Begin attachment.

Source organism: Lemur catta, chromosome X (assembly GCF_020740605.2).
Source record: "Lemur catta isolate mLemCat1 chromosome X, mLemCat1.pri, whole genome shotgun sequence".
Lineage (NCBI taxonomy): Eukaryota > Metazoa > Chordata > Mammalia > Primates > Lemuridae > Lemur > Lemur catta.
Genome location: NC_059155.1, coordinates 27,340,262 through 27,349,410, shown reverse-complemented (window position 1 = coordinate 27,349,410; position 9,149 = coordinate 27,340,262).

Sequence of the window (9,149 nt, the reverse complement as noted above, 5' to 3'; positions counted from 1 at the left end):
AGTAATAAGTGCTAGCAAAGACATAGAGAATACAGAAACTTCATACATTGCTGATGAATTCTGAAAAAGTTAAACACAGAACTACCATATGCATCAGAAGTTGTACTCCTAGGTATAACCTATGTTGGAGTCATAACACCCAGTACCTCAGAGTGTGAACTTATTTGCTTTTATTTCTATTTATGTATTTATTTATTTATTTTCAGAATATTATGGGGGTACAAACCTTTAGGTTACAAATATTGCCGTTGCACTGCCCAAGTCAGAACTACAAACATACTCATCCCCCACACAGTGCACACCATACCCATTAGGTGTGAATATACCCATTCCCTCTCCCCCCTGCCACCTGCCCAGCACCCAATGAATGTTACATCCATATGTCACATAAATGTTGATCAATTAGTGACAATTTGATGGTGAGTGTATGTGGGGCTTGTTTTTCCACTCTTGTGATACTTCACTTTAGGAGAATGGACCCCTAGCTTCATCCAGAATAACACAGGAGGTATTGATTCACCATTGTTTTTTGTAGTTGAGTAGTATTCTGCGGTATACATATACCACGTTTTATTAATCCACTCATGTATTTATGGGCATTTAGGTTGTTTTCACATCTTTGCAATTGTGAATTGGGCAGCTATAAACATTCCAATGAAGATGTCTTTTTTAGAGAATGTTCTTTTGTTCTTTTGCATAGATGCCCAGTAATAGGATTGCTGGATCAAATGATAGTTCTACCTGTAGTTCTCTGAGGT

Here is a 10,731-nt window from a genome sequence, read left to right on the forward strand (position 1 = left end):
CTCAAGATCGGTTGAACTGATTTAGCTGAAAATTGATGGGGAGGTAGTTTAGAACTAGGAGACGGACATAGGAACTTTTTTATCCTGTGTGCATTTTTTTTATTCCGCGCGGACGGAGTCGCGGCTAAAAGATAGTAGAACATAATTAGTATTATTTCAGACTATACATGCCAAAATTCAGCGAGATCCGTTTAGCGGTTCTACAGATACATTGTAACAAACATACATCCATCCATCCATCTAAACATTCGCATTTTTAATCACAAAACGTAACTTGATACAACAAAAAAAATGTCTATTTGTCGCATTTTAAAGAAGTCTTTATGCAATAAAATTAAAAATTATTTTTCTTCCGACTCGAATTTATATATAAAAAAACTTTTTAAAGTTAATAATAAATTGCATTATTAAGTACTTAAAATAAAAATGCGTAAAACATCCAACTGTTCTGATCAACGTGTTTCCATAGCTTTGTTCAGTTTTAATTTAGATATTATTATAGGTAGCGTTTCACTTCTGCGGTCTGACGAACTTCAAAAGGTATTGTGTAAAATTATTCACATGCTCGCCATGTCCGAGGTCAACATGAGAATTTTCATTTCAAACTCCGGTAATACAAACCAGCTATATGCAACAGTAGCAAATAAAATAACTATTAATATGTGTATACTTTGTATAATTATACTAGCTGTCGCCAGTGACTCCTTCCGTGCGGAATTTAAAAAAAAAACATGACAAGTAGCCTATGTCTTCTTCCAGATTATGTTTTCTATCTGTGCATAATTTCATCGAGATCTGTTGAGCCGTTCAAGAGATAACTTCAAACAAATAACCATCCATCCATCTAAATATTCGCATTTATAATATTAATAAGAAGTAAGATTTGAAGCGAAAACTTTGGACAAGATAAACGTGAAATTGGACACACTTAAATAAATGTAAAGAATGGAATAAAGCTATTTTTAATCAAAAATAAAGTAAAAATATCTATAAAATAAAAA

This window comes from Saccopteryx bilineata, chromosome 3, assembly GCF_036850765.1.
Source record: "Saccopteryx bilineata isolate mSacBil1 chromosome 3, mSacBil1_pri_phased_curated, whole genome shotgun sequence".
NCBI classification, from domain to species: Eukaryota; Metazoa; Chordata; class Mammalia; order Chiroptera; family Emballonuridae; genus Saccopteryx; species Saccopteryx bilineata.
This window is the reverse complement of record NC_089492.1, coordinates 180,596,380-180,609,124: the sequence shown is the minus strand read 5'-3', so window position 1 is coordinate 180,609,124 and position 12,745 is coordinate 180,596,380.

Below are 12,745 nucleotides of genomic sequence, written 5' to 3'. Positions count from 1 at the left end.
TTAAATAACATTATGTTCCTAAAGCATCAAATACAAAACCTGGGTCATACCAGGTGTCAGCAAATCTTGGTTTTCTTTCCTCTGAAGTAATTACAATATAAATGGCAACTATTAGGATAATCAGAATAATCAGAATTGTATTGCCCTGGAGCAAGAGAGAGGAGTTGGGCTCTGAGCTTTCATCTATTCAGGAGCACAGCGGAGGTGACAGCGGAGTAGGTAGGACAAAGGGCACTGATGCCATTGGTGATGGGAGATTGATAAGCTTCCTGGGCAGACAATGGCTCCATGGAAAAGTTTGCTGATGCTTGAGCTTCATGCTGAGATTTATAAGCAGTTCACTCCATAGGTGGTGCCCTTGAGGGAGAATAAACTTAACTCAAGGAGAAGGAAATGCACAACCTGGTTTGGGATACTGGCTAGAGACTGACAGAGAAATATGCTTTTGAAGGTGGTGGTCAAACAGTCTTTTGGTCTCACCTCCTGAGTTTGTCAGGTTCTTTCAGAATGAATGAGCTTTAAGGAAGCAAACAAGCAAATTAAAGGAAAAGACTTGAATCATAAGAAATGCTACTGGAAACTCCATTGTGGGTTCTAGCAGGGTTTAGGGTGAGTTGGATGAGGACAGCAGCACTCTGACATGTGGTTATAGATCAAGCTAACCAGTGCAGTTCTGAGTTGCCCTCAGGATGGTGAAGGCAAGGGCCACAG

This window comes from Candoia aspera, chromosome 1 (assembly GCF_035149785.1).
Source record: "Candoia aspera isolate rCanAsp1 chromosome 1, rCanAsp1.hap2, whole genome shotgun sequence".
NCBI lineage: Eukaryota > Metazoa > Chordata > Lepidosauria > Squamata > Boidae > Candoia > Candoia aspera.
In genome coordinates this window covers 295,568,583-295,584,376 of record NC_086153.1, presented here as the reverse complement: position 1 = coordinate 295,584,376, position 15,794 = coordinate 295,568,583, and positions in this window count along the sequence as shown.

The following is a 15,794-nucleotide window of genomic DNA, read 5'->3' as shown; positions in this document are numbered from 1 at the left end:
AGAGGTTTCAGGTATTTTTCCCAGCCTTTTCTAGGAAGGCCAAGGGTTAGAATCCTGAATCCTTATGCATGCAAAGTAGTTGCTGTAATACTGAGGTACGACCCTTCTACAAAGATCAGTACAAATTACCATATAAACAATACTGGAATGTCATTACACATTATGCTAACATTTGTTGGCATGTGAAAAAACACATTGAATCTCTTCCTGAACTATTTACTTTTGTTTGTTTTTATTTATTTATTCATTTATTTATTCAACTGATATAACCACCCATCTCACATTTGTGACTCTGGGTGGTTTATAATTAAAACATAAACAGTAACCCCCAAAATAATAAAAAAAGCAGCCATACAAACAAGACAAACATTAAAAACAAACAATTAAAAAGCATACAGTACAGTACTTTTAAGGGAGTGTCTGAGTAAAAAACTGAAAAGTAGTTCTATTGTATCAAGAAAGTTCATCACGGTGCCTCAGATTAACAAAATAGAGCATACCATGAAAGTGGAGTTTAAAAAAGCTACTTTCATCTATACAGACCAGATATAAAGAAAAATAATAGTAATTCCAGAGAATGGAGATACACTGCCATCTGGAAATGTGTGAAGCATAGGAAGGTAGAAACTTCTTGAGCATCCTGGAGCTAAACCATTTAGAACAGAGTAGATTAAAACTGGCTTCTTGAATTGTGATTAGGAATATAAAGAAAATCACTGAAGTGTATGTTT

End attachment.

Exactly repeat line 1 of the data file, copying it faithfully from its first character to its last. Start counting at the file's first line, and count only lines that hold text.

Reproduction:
Source organism: Lemur catta, chromosome X (assembly GCF_020740605.2).